Yes, all these posts are pretty much on cue with what I feel.
Deer can remember, thats for sure. Instinct is driven by triggers. Scent, sight, sound, body language, eye contact, location, time of season, time of day, weather all trigger different reactions in deer for different reasons, mostly experience. Deer do not know that you are a human, they view you as another animal and you can communicate to them, to a certain extent.
I wish I could find more information on deer psychology, all I can find is deer behavior. Understanding how deer behave and why deer behave the way they do are two completely different things. I can't find any information on the relationship between deer and dog psychology, because there is an abundance of information on dog psychology. Almost everything I have learned from dog psychology carries over to deer as far as I can tell. Like I said in another post I was able to tame and train a wild piglet using basic principles of dog rehabilitation, it was no different than training a puppy and I imagine a fawn would be the same way.
Like JPH said, unless you own a large tract of land all of this is pretty pointless. But I still find it fascinating. Funny you bring up anthropomorphism because that is the main reason that people have problems training dogs, dogs don't speak english(or any other language), they speak dog, which is body language, touch, scent, eye contact and tone. If you understand how to use these things and how dogs use these to communicate you can teach any dog to do anything pretty much.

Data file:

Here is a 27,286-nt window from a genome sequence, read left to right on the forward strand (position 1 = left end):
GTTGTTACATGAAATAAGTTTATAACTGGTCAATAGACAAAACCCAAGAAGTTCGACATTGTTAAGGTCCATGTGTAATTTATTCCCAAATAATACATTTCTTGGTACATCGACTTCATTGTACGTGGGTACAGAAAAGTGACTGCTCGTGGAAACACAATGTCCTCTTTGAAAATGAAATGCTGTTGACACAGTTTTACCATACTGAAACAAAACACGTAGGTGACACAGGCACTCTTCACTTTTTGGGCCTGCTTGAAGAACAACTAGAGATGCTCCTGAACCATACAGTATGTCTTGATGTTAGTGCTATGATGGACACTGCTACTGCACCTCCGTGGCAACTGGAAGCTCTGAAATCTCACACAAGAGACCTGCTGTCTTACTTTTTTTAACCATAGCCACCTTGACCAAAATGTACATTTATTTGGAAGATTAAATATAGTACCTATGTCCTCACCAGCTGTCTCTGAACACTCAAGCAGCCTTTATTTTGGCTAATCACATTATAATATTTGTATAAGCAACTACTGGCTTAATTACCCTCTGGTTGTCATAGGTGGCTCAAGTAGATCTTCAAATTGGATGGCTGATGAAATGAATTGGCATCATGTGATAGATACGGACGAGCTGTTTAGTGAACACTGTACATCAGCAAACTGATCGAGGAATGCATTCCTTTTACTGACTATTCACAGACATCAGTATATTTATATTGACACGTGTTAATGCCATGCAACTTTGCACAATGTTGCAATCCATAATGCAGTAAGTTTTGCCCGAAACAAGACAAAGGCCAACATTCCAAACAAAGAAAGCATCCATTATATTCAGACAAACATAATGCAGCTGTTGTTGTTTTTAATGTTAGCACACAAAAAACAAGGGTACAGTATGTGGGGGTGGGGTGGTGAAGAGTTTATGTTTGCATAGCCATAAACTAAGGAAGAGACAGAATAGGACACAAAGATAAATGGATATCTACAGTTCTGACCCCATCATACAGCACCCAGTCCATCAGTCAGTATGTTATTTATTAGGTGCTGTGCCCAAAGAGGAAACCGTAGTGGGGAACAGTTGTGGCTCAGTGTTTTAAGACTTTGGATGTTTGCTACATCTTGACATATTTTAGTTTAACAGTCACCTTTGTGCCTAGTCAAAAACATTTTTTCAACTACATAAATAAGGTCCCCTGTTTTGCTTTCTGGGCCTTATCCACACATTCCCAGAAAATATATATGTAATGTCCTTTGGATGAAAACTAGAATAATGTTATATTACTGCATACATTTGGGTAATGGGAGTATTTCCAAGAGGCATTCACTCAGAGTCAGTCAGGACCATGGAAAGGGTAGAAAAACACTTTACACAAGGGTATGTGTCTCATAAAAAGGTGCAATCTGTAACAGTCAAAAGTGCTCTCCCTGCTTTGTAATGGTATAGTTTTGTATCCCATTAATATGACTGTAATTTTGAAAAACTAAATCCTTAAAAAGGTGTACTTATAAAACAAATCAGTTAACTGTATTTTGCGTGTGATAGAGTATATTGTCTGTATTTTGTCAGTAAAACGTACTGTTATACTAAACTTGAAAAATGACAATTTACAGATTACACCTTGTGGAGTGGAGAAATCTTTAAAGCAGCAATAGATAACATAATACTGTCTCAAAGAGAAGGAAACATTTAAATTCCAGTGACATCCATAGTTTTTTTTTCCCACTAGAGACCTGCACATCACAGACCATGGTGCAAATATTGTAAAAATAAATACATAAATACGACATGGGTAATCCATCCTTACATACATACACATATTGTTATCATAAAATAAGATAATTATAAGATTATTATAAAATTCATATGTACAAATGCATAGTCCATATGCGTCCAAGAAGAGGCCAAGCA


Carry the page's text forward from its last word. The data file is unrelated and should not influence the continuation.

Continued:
The best way to make any animal feel comfortable with your presence is to ignore them until they ignore you. Once they have accepted your presence(this may take days, weeks, months) you can do something positive to gain their trust, such as feeding them.
A couple weeks ago I had a doe feed up to me right at the end of shooting light, the mosquitoes are pretty bad so I stood up and packed up while she was 20 yards from me. I glanced with my peripheral and saw her on alert. I kept my back to her, didn't make any sudden movements, then slowly and calmly started to walk away from her, i was in the wide open and on some crunchy leaves. After i went about 20 yards I could not believe that I hadn't heard her run or blow at me. I stopped and took a slow glance over my shoulder expecting her to be on full alert still, she was feeding not paying any attention to me whatsoever. I turned and kept slowly walking away.
Now had I stood up, stared at her and excitedly reached for my gun I am more than certain she would have bolted.
No Shortcuts. No Excuses. No Regrets.